1. I wasn’t trying to answer the question, I’m posing it to readers. What do our readers recommend as good resources for Windows professionals to learn about Linux.

  2. The Linux Bible is a good start and I’d add one book that is specific to the distribution you are working with. After that, there are so many different directions you can go, depending on your interests, that it’s extremely difficult to just pick one, or even just a few, books. Info-sec, gaming, developer (and on what platforms), scientific, or … well the possibilities are almost endless. I have several different distributions just on one machine to spin up on the basis of what I’m working on today. Virtual machines are my friends.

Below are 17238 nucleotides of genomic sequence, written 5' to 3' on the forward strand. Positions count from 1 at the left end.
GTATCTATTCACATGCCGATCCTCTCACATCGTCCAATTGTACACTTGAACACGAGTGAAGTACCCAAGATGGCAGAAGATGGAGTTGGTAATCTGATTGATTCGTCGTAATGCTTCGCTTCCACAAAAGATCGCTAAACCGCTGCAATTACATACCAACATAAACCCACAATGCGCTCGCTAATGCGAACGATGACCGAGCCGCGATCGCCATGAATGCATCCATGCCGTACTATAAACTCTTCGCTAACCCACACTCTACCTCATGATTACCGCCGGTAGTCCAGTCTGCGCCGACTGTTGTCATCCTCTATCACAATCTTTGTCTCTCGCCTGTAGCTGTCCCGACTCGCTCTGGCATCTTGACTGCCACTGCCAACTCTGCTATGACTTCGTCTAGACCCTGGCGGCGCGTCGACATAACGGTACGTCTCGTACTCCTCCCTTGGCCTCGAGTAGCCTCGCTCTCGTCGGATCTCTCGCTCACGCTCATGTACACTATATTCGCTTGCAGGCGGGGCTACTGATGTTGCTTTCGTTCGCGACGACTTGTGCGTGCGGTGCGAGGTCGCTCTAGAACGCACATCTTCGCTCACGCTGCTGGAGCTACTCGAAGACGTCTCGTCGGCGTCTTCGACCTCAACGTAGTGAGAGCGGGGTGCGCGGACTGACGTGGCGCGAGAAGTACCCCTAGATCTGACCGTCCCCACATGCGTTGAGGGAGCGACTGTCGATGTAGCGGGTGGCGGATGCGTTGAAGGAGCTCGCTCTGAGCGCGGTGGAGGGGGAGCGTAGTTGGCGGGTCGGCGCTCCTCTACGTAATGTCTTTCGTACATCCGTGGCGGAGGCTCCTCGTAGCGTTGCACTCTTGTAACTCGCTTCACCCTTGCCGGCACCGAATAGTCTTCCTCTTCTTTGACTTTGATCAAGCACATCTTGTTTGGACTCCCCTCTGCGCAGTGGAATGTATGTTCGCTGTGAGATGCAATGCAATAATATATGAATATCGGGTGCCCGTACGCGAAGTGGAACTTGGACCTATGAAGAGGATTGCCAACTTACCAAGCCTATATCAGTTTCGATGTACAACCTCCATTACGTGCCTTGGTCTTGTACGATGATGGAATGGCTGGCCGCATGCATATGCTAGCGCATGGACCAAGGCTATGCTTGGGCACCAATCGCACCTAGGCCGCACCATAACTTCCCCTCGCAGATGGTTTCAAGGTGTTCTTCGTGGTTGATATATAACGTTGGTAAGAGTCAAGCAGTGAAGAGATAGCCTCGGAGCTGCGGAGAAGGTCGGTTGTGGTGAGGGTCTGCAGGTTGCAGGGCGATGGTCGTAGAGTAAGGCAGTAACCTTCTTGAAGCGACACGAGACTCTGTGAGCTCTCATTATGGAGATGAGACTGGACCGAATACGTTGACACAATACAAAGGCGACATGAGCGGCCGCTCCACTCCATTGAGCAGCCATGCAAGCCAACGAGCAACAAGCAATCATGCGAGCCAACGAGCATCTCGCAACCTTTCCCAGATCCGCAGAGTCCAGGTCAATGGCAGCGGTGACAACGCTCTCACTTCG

1. Thanks Briny. Yes I’m planning on playing with several more distros either as VMs or booting live from USB.

      As for my interests, because I work with Windows Server a lot I want to learn more about running server workloads on Linux so I’m looking for more resources in this area.

      My biggest question at the moment is whether I should focus exclusively on learning systemd commands or also learn the older SystemV init which still seems to be popular with the Linux community but involves much more knowledge of config files and scripting.